What are probiotics?
Horse Probiotic supplements are feed supplements designed to improve the health and the population of ‘good microbes’ in the hindgut. This in turn boosts a horse’s natural defences and improves recovery after illness. Probiotics can contain bacteria, yeast or fungi.
What are ‘good microbes’ and what do they do?
A horse’s hindgut consists of the cecum and the colon. Within these organs is a large population of good microbes, which includes bacteria, protozoa and fungi. Also known as the ‘intestinal flora’. These microbes perform essential duties that keep a horse healthy. Including; breaking down food, consuming and excreting various substances and producing vitamins, amino acids and nutrients.
Intestinal flora also protects the horse from harmful pathogens. Either by attaching to the gut wall to prevent pathogens using it as a gateway to spread disease within the horse. Or by producing lactic acid to maintain an acidity level that promotes good microbes but is detrimental to harmful microbes. Intestinal flora must be healthy and plentiful for these actions to be effective and efficient.
The environment in the gut is important to microbe survival. The pH balance (acid/alkaline) must be maintained within a narrow range for beneficial microbes to survive. They can deplete or increase depending on the environment they live in. Different microbes also thrive on different diets. For example; some thrive on a diet high in hay whilst others thrive on a diet high in grass. Fluctuations of these microbes are subtle and the body manages them to no detriment.
When changes occur in favour of harmful microbes, the consequences can be damaging to the horse. For example; high grain diets increase levels of starch in a horse’s digestive tract. High levels of starch overload the stomach and small intestine and pass into the hindgut. This causes an increase in certain harmful microbes, an increase in lactic acid production and a depletion of beneficial microbes. This can lead to digestive issues or the onset of disease.
Horse Probiotic supplements vs. Prebiotics
Probiotics are dietary supplements that contain live microorganisms, usually bacteria but sometimes yeast and fungi.
Prebiotics are not live organisms, they are food ingredients that stimulate growth and activity of intestinal flora. Bacteria themselves can have a prebiotic effect if they produce byproducts that in turn nourish other bacteria.
Natural Defences Boosted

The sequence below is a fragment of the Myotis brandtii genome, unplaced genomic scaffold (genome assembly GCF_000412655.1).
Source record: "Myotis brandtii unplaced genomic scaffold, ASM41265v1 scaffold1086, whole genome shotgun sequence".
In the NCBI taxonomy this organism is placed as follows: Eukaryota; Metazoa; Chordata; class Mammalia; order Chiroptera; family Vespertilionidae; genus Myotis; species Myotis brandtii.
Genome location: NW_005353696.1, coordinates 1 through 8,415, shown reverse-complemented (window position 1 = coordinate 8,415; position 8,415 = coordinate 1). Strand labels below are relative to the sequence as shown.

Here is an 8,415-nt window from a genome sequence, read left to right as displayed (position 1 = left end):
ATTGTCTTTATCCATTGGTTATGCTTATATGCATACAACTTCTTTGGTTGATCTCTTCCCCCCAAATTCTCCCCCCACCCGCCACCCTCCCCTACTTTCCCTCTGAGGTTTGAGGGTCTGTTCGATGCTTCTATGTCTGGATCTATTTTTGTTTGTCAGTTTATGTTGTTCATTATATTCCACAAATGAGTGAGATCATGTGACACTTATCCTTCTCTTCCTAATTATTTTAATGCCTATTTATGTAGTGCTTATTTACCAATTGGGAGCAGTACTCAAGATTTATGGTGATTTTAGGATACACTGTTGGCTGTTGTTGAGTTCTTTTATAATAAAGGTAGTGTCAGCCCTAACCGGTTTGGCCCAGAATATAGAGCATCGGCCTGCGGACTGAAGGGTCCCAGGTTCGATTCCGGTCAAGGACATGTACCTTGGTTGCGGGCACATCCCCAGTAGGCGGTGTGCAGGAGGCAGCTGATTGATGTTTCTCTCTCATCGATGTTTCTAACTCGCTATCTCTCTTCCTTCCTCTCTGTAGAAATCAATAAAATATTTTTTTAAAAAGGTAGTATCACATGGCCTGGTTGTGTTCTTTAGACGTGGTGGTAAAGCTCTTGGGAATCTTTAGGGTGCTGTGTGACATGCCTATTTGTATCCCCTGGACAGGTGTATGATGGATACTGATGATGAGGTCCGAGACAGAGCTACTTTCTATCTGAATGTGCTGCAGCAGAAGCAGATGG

Most fluctuations in intestinal flora will correct with time. The idea of probiotics is to introduce good microbes back into the gut and boost recovery. By restoring the balance sooner, we can potentially prevent or reduce consequences of an imbalance.
Symptoms of when to use Horse Probiotic supplements
It is generally accepted that giving probiotics to healthy horses will make no difference to them as their intestinal flora is already well balanced. Research into equine probiotics is ongoing but there is general agreement that they can be useful in the following circumstances:
- Foals and mature horses have less intestinal flora than an average horse. Foals acquire theirs from the environment around them and probiotics may help older horses improve digestion and increase nutrient absorption. The same also applies to horses that struggle to maintain weight.
- Various illnesses can cause damage to intestinal flora. Probiotics are thought to boost the population again and prevent recurrence.
- Dietary changes, diets low in roughage or high in grains upset the acid level in the gut. This can deplete microbe populations and encourage disease.
- The ingredients in antibiotics are damaging to both harmful and helpful microbes. Probiotics can be used post antibiotics treatment to restore preexisting levels.
- Stress or strenuous exercise can produce changes in hormone levels, body temperature, heart rate and other functions. All of which deplete microbes. Starting on a probiotic in the lead up to a stressful event may prevent or reduce problems.
Side effects and Dosage of Horse Probiotic Supplements
Aside from further research being required, it is good to know that they are perfectly safe to give to horses. They have no known side effects when administered with other supplements. Unfortunately there is a wide variety available on the market so it can be difficult knowing which one will work for your horse. There are different ingredients in many probiotics so if your horse does not respond to one it may they may respond better to a different one.
It is important to deliver the dosage as recommended by the producer or you may not see any benefits. It is also important to note that you will not likely see any changes immediately. Always refer to the label for the length of time you should treat your horse.
Benefits of Horse Probiotic Supplements
The benefits of probiotics still needs further research, even though there is general consensus amongst horse owners that they are effective. It is still questionable as to how much of the probiotic actually makes it through the digestive tract to the target site. To combat this there are products available with an enteric coating to prevent stomach acid degrading the medication. However, this also needs further research. Some companies also produce other equine medications with the addition of a probiotic (one example of this is omeprazole based gastric ulcer treatments) with the idea being that the probiotic will speed up recovery. Again, this is something that requires ongoing research before we truly understand the potential benefits.
Underlying causes of imbalance to equine digestive system
As always, it is recommended that you consult with your veterinarian if you have concerns about your horse. Horse Probiotic supplements may help but there may also be other underlying causes that need to be addressed.
Reference:online library wiley (1)